Jennifer Gardy of the British Columbia Center for Disease Control, presented a case study where she and her colleagues used a technique combining genome sequencing and social network analysis to contain a tuberculosis outbreak. Taking place in a medium-sized community in British Columbia, the researchers turned to the technique after finding traditional epidemiological methods rather ineffective. Combining social network analysis with genome sequencing allowed the researchers to paint a more detailed picture of the epidemic’s underlying structure.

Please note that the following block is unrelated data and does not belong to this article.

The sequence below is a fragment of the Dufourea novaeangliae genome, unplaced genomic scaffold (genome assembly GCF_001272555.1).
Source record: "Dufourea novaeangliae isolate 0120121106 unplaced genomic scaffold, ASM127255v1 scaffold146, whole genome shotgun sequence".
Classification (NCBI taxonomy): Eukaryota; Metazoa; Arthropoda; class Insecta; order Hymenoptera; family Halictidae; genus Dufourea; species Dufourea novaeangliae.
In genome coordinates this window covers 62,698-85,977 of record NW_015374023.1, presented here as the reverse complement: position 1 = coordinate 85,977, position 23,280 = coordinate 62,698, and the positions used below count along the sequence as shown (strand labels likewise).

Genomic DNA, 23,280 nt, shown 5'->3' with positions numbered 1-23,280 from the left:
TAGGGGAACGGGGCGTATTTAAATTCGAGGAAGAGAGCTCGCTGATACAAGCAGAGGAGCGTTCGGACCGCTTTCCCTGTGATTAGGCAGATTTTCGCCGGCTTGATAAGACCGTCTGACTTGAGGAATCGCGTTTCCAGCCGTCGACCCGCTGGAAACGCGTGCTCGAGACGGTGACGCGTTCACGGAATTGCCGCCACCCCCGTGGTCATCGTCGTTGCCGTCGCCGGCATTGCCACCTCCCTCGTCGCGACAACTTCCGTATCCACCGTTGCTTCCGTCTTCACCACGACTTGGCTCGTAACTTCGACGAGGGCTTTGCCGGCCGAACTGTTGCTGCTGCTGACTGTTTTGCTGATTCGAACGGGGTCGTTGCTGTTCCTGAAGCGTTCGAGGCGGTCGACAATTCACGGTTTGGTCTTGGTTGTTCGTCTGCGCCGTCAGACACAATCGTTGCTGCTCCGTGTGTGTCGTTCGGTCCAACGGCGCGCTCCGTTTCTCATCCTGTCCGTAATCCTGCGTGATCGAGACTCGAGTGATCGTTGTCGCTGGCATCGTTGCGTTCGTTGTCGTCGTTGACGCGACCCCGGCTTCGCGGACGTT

The researchers eventually determined that the outbreak was likely not instigated by genetic changes to the pathogen, but instead likely due to tendencies in the community interaction. Additionally they were able to determine that a few key individuals acted as superspreaders, and these people were socially well connected and sympotmatic for long periods of time. This information is being used in a current outbreak investigation where public health officials are trying to target socially popular people for screening as a priority.